Patients . ‘We don’t know to who to turn to’

Mental health patients ‘told to call Samaritans’

17 Th July


Amy Glennings MEN

By: Amy Glendinnings

The Manchester branch of the service has been dealing with thousands more calls over the past 12 months, taking the total to just over 41,000


                  (Sue McDonnell, director of Manchester and Salford Samaritans)

The Samaritans say they are seeing a huge increase in calls from people with mental illness – because patients have no-one to turn to at evenings and weekends.

The Manchester branch of the service, based on Oxford Road in the city centre has seen an increase of 3,500 calls over the past 12 months, dealing with 41,320 in total.

Many are existing mental health patients who say they have no-one else to talk to. It is not recorded by The Samaritans which health trusts each patient is being treated by.

The Samaritans’ Manchester branch is staffed by around 125 volunteers – many of them students.

Sue McDonald, Manchester Samaritans director, said: “We are very much busier than two years ago and have noticed at evenings and weekends we get more and more calls from people with mental health problems who have been told to ring us because there is no-one else available. You say ‘do you not have a care worker?’ but they say ‘they’ve told me to call the Samaritans because they’re not available’.

“We have a part to play in emotional support but should certainly not be seen as a service for complex medical care and that seems to be happening.

“Often [the people who ring us] are not very impressed with the mental health services. These are people often living very isolated lives and it is the human-to-human contact that they need.”

A survey by the Care Quality Commission found only six in ten patients at two mental health trusts in the region had an out-of-hours phone number to reach someone in a crisis.

A Manchester Mental Health and Social Care Trust spokesman said: “All users of MMHSCT services are given contact details for their care co-ordinator and the crisis line number, so that they can call at any other time should they require support. Our crisis line is fully staffed out of hours and is always answered. Our system does not allow this line to simply ‘ring out’.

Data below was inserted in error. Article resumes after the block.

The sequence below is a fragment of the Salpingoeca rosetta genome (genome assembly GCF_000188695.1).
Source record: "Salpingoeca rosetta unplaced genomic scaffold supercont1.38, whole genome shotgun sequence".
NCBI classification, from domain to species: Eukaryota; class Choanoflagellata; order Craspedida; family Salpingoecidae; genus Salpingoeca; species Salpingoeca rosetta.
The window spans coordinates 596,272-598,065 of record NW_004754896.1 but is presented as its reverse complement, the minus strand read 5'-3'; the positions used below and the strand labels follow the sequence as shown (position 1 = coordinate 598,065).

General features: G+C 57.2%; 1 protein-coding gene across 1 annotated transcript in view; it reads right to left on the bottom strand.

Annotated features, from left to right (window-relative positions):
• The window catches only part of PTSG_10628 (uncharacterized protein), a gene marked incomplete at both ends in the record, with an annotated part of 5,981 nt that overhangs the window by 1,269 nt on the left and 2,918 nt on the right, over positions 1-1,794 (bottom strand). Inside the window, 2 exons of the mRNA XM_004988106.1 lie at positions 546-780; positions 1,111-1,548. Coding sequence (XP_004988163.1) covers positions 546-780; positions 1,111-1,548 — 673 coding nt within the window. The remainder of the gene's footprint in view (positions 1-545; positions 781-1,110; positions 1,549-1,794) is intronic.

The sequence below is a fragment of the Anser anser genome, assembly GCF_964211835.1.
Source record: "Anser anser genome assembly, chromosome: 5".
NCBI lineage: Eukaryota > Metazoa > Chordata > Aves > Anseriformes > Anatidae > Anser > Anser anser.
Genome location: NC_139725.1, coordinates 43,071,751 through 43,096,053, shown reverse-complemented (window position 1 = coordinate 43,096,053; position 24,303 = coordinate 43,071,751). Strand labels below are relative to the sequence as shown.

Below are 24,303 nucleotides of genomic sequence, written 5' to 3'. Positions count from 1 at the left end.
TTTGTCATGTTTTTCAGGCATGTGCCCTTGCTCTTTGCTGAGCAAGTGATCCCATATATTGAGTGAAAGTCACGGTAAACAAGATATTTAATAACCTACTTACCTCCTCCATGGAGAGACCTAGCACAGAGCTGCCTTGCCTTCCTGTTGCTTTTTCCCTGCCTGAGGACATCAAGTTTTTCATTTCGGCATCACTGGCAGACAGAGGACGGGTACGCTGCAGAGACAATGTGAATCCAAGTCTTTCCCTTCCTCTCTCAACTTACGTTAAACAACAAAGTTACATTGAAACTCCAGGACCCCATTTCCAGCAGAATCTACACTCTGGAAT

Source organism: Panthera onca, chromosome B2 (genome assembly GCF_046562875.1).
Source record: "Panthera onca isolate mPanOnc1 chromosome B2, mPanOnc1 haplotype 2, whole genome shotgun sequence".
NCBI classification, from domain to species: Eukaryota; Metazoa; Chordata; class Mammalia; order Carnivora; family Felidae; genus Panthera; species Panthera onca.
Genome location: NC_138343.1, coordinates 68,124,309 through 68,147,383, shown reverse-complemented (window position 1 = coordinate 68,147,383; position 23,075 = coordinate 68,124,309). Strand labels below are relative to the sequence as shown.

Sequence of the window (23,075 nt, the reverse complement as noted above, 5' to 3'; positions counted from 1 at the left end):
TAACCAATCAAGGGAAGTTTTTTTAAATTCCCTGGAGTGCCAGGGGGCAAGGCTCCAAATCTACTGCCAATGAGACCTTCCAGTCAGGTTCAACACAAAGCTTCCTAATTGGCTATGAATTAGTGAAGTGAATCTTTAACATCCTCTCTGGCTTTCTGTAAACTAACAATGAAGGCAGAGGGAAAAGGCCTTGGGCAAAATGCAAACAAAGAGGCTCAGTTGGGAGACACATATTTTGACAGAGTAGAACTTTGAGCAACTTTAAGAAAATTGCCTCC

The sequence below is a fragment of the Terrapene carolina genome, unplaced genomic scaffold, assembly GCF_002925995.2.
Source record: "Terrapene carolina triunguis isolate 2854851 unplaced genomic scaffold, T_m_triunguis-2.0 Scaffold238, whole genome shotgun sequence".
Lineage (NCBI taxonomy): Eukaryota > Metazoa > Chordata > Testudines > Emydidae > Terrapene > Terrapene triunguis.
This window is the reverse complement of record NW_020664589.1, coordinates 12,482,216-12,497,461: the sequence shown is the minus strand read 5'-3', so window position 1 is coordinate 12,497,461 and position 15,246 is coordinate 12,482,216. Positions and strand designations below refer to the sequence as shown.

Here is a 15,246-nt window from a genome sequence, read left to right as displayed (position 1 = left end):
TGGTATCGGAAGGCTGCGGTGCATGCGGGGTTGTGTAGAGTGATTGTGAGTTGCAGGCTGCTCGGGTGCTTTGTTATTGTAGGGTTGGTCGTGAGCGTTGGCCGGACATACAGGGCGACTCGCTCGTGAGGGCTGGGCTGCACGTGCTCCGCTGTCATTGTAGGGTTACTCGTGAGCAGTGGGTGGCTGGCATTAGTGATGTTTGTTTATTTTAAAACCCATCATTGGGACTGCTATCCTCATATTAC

A spokeswoman for Greater Manchester West Mental Health NHS Foundation Trust (GMW) said: “All our patients have access to out of hours telephone helplines, which provide a 24-hour service, 365 days a year. Emergency support for people in a mental health crisis is at the top of our agenda and we have recently agreed to invest further in telephone helplines and additional support for our patients and their carers requiring immediate attention due to a severe mental health problem.

“We would welcome any information that the Samaritans have got about existing mental health patients contacting them, so we can continue to improve mental health crisis care.”

‘We don’t know to who to turn to’

A survey by health inspectors Care Quality Commission has found nearly half of mental health patients said they did not know where to turn in a crisis.

The research, published in April this year found only six in ten patients at both Manchester Mental Health and Social Care Trust (MMHSCT) and Greater Manchester West Mental Health NHS Foundation Trust (GMW) – the two Trusts which cover mental health services in Greater Manchester – had an emergency out-of-hours number to call if they were in crisis.

Only seven out of ten MMHSCT and six in ten GMW patients surveyed said they were able to get the help they needed at evenings and weekends.

Paul Reed, chair of MUN, said: “We believe people have been going to A&E instead to get help. The fact they are also ringing The Samaritans doesn’t surprise me at all.

“There are people at evenings and weekends being left with nowhere to turn for help.”

Two years ago the MEN reported how a message on the crisis line at mental health unit Park House, run by MMHSCT at North Manchester General, advised people to call the Samaritans because staff were too busy to answer.


Credit: Manchester Evening News (MEN)  Amy Glendinnings   Link:-



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